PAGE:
The Nuclear Power Corporation of India Ltd (NPCIL) on Wednesday (October 30) confirmed that malware had infected its system at the Kudankulam Nuclear Power Plant (KKNPP).
The associate director and appellate authority at NPCIL, A K Nema confirmed the identification of malware in NPCIL system, as mentioned in a statement.
He further stated that the matter was conveyed to the CERT-In (Computer Emergency Response Team) when it was noticed by the plant. The matter was immediately investigated by the department of atomic energy (DAE) specialists, he added.
The investigation revealed that the infected computer belonged to a user who was connected to the local network used for administrative purpose, and the network traffic was being continuously monitored by the unauthorised user. However, Nema confirmed that the plant systems were not affected by this breach, as stated in the report.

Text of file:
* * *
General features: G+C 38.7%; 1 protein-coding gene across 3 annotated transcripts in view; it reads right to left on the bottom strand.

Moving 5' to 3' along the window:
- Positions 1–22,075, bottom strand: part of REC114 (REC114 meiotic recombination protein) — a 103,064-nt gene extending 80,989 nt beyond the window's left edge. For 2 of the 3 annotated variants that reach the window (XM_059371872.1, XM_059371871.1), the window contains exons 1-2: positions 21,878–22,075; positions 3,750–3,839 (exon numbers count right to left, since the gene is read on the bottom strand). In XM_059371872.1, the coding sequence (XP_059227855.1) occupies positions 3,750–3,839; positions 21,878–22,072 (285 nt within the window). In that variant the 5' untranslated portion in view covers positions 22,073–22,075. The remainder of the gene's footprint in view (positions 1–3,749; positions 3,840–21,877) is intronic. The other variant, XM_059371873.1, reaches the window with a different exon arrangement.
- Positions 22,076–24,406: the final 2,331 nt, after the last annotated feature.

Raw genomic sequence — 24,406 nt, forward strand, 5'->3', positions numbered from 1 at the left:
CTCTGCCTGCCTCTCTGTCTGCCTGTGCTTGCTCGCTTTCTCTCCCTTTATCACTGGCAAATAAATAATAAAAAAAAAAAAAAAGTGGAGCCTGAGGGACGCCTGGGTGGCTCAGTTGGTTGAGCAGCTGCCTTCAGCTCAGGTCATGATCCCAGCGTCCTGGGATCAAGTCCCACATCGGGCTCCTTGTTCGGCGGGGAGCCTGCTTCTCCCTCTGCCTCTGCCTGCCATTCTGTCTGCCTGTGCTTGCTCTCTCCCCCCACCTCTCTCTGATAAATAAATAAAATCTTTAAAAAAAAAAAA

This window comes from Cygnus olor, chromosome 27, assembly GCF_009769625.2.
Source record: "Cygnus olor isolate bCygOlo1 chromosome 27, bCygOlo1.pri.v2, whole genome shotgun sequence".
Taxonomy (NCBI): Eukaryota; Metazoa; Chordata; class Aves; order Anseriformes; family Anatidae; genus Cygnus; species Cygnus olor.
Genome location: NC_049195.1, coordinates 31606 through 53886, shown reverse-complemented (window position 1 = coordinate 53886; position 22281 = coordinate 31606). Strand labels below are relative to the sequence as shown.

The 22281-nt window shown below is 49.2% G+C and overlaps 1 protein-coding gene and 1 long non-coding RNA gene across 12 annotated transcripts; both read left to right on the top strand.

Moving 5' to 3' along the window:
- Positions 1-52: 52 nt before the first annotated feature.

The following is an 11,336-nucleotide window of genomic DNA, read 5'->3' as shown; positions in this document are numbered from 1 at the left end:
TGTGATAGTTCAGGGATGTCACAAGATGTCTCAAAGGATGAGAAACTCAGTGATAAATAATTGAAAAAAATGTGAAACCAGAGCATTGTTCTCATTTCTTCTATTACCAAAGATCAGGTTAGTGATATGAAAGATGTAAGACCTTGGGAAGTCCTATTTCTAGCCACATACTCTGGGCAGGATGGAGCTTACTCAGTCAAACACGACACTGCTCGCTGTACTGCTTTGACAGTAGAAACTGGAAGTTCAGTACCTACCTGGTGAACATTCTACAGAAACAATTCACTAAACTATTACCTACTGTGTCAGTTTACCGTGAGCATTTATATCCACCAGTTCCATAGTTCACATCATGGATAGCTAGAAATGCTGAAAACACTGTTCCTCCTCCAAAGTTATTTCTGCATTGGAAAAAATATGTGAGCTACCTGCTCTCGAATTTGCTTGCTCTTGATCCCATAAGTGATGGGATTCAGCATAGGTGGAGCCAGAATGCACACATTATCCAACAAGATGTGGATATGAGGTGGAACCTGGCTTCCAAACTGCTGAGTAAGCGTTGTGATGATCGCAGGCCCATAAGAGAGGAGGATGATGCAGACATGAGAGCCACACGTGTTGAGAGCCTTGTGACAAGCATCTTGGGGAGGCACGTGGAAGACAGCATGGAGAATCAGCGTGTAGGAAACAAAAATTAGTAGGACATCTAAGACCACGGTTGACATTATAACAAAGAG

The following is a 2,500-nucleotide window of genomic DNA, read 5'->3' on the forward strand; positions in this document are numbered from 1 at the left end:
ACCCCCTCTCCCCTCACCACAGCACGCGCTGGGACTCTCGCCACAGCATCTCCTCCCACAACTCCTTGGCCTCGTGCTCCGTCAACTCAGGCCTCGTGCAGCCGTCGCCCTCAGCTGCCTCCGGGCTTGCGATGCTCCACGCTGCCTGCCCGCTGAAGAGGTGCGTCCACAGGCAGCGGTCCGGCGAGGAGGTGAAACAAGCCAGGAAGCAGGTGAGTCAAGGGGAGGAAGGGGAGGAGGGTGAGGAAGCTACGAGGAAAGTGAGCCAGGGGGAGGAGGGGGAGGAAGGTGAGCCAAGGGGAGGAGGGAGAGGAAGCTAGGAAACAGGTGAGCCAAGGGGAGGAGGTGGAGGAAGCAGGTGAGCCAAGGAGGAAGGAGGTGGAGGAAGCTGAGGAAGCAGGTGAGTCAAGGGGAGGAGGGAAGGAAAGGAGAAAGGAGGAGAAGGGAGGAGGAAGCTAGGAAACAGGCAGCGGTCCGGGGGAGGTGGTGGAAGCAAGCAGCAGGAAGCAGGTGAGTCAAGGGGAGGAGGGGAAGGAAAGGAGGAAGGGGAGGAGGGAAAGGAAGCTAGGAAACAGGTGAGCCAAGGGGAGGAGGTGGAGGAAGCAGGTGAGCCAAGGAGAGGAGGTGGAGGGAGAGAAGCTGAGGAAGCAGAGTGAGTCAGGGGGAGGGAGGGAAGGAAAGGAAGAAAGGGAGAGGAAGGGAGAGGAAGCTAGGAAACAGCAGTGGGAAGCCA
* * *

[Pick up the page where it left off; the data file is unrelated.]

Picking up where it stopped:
The news first surfaced on Twitter on Monday, where the breach came to light after the VirusTotal website uploaded a data dump that seemed to point to a data breach in the KKNPP system, which later was identified as ‘Dtrack’ malware.
For those unaware, Dtrack is a virus used by North Korea-based hacker group Lazarus. It has been used in the past to attack financial and research centres in India, and its variant ATMDtrack was designed to hack ATMs in India.
Pukhraj Singh, a former security analyst for India’s National Technical Research Organisation (NTRO), pointed out that this breach is linked to a malware infection at the KNPP on September 4, 2019. However, at the time, the KKNPP administration denied the claims.
India had the second highest incidence of cybersecurity attacks between 2016 and 2018, according to a new Data Security Council of India (DSCI) report. Further, the average cost for a data breach in India has risen 7.9% since 2017, with the average cost per breached record amounting to INR 4,552 ($64).